For a dumb farce, the plot is fairly complicated, so pay attention: Married Marjorie (Kirstie Alley) has a single sister, Jeanine (Jami Gertz), who thinks Marjorie should have an affair because her doctor husband, Harry (Scott Bakula), neglects her. Harry's dominating doctor sister, Iris (Carrie Fisher), also treats Marjorie as a housewife nothing. In rebellion, Marjorie picks up a stranger named Charles (Sam Elliott) for a thrashing hotel one-nighter, but Charles's heart gives out from the exertions. Then Marjorie learns that Charles was really Harry's brother, just returned from years overseas. So Marjorie tries to make it look like Charles committed suicide. She is aided by Nick (Bill Pullman), a bumbling window-blind salesman who just happened to be hanging blinds in Charles's hotel room. Nick doesn't want any bad publicity either, since his brother, Wilbur (Ed O'Neill), is a cop running for chief of police.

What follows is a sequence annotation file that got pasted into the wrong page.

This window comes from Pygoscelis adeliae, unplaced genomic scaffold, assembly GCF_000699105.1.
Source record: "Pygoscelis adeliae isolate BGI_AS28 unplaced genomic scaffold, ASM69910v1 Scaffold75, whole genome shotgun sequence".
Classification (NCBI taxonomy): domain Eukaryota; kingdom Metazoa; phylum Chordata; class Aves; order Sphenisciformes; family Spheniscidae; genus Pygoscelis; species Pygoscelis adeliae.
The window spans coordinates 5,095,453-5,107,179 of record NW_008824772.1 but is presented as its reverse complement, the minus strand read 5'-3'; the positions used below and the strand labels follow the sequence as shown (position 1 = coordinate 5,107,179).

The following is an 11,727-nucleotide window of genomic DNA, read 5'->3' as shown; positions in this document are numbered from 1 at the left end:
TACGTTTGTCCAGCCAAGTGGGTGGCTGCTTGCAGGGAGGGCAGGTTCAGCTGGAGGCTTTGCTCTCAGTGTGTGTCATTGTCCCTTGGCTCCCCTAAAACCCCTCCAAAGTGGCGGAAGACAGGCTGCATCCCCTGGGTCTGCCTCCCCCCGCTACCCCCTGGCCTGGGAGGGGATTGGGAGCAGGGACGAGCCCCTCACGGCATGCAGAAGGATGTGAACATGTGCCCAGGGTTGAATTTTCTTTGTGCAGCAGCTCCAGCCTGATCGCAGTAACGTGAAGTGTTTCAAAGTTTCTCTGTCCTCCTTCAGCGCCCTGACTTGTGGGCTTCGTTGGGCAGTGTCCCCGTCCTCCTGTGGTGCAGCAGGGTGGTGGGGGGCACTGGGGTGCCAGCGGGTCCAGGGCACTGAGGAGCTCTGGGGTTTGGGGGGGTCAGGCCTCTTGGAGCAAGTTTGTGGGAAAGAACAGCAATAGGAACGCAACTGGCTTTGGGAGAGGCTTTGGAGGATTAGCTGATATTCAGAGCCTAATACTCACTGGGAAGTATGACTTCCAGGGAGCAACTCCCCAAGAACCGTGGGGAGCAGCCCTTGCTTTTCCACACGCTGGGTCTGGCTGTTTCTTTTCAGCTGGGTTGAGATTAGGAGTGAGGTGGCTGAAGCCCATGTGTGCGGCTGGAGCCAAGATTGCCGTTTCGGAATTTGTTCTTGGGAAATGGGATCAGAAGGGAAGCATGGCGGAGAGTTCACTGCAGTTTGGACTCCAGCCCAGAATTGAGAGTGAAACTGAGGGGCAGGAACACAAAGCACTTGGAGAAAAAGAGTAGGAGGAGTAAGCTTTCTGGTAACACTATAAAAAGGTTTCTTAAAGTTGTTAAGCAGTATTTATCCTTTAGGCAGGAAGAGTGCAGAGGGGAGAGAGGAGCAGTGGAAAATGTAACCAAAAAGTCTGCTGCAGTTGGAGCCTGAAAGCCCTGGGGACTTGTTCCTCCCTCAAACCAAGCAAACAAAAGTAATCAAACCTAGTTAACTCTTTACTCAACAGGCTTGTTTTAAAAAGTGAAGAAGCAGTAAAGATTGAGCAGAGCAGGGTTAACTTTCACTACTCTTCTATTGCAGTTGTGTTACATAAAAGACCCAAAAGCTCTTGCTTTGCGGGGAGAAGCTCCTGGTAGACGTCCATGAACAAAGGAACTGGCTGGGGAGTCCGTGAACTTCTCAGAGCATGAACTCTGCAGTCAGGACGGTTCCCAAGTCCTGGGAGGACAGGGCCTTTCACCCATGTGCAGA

Get it? Everybody's raging and related. Screenwriter Martha Goldhirsh is betting that we can all relate to that. And for a while, we can. The game actors, most of them veterans of TV sitcoms, appear willing to try anything for a laugh. There hasn't been so much popeyed mugging since the Keystone Kops.
But the huffing and puffing grows tiresome, then irritating, then unendurable. Director Carl Reiner seems to have lost the dark undertones and sharp pacing he brought to Where's Poppa?, The Man With Two Brains and All of Me. His latest has the cheesy, done-on-the-run feel that damaged Summer School, Summer Rental and Bert Rigby, You're a Fool. All the shouting in Sibling Rivalry will leave audiences exhausted or ready to shout back.